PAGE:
1887
Volume 1, Issue 2
  • ISSN 2542-3851
  • E-ISSN: 2542-386X
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Abstract

Abstract

With the advent of the internet and social media, car and vanpooling have become easily available alternatives to public transport in many parts of the world. This paper draws on publicly available data from a Facebook car and vanpooling group used by Slovenian cross-border commuters to make their journeys to and from Austria more economically sustainable. It examines public displays of moral indignation following allegations of malpractice by relatively new members whose whole purpose in joining the group was to earn a living from driving vans across borders. Vanpool users collaboratively denounce van service providers for transgressing some of the social responsibilities that ought to bind members of the group together and for their lack of accountability. The accusations which entail exaggerations, complaints, insults and threats, among other hostile verbal attacks, convey moral indignation and are similarly resisted and challenged by the drivers. They offer a window into conflicting behavioural expectations at a time of socioeconomic change and transition. The alleged lack of van providers’ accountability which, in turn, informs the van users’ displays of moral indignation is indicative of the moral relativism that emerges as a result of the relocalisation and, the nature of a contemporary global practice at a time when changes in social life are underway. The primacy of the economic return that car and vanpooling offers service providers and cross-commuters with is oriented to by the former as outstripping the social responsibilities typically related to the provision of the regulated services, and by the latter, as morally unjustifiable despite acknowledging its economic value.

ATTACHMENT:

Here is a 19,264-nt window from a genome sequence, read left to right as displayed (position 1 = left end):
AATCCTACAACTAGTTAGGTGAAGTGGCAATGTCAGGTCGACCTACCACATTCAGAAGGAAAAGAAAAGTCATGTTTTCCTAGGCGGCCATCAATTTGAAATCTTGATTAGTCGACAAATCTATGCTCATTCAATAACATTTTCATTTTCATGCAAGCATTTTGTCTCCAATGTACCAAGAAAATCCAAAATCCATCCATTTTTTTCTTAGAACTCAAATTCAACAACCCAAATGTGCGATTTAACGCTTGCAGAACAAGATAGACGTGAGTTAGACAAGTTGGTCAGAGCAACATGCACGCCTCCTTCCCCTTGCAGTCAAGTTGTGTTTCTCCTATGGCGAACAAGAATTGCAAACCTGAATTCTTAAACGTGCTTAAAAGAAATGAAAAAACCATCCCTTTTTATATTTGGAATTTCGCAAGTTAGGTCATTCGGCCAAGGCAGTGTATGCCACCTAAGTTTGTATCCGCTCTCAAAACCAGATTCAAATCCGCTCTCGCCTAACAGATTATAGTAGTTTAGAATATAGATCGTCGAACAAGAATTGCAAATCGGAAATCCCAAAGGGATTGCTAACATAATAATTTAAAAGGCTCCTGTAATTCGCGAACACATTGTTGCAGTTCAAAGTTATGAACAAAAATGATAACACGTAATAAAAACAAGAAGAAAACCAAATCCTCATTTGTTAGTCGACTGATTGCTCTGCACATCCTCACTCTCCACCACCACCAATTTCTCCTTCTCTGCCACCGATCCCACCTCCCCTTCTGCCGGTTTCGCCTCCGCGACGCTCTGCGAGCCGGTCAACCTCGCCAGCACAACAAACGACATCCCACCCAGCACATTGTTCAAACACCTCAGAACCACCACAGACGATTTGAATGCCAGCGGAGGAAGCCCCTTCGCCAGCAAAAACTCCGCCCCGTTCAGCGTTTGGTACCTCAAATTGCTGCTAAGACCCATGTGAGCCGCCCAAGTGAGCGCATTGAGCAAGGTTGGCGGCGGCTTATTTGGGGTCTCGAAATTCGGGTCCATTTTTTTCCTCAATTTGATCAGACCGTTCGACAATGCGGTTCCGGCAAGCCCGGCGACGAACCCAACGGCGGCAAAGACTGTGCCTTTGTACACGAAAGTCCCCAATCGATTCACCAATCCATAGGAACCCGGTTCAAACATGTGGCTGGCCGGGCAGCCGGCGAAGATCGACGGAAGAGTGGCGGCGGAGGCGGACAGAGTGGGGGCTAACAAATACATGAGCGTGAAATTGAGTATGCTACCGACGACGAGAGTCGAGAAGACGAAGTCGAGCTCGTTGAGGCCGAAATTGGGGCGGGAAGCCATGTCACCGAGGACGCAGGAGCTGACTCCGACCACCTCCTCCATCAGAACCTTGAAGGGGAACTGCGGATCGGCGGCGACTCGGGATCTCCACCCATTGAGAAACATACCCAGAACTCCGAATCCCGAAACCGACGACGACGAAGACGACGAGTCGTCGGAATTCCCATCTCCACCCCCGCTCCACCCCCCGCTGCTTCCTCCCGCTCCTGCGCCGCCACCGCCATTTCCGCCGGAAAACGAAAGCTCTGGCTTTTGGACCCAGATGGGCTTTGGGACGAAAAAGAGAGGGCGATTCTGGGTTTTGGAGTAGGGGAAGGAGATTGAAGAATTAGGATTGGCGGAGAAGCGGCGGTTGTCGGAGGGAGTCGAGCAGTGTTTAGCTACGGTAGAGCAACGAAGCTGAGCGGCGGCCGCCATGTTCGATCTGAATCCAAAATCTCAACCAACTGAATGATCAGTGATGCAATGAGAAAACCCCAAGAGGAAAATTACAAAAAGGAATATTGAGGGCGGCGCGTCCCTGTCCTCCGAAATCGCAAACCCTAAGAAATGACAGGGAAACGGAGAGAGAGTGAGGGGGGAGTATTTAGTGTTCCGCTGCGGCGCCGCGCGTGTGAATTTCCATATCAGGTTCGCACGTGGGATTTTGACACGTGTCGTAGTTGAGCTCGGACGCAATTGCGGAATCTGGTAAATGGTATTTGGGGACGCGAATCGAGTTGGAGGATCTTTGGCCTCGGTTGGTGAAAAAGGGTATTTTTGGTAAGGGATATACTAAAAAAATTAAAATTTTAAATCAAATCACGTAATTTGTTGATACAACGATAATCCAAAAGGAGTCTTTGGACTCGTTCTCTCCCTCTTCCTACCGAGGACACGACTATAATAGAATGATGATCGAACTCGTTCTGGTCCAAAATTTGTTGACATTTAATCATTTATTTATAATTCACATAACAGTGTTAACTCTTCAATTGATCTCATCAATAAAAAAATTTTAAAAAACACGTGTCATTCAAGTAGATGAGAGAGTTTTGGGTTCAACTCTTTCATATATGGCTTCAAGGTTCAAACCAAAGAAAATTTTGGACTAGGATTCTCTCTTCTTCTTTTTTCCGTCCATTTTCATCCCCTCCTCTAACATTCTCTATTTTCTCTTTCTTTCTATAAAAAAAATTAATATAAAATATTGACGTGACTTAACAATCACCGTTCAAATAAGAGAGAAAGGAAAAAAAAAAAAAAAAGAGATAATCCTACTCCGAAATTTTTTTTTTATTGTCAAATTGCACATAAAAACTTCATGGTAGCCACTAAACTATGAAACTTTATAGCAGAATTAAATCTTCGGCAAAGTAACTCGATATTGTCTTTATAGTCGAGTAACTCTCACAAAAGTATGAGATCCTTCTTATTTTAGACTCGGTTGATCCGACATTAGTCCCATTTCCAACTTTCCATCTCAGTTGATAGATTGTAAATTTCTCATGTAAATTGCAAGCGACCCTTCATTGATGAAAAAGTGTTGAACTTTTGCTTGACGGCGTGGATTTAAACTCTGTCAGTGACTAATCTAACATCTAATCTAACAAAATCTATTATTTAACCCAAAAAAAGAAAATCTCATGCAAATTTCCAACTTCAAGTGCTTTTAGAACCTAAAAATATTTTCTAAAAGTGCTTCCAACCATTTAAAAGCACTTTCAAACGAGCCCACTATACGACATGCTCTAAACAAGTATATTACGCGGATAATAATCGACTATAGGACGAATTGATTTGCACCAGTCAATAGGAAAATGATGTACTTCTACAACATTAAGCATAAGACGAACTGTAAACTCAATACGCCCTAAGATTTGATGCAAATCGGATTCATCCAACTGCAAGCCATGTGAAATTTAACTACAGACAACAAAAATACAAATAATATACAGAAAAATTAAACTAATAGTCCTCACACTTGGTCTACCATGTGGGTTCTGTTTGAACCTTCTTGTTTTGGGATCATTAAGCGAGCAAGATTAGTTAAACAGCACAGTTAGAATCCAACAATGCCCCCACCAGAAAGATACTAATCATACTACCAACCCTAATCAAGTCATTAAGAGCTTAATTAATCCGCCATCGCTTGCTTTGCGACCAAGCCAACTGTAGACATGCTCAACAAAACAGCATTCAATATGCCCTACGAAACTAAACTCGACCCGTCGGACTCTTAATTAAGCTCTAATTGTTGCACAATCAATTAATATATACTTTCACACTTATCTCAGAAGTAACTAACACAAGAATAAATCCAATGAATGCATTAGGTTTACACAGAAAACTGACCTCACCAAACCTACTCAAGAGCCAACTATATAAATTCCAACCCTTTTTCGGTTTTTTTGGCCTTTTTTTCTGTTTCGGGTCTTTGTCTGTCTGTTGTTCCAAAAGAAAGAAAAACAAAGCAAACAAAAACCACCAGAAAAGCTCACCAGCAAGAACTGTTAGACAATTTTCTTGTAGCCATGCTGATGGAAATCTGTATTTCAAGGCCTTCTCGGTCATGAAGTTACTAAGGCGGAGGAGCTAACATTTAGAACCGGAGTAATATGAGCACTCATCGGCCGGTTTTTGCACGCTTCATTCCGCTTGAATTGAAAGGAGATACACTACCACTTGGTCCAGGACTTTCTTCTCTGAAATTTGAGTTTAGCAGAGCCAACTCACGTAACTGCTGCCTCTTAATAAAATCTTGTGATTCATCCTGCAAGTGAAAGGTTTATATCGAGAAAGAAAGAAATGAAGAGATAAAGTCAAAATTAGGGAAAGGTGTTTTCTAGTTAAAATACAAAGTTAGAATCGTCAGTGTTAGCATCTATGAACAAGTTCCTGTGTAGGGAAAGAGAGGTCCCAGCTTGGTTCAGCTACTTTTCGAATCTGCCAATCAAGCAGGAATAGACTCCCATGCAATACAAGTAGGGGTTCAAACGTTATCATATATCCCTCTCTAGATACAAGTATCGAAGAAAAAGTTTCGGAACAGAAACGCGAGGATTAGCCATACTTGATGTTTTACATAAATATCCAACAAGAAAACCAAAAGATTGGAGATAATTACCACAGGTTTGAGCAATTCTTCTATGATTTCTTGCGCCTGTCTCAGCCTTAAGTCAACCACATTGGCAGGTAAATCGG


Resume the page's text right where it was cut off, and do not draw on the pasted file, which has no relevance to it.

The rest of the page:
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2019-01-10
2019-08-20
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  • Article Type: Research Article
Keyword(s): (im)politeness , moral indignation , relocalisation and social media
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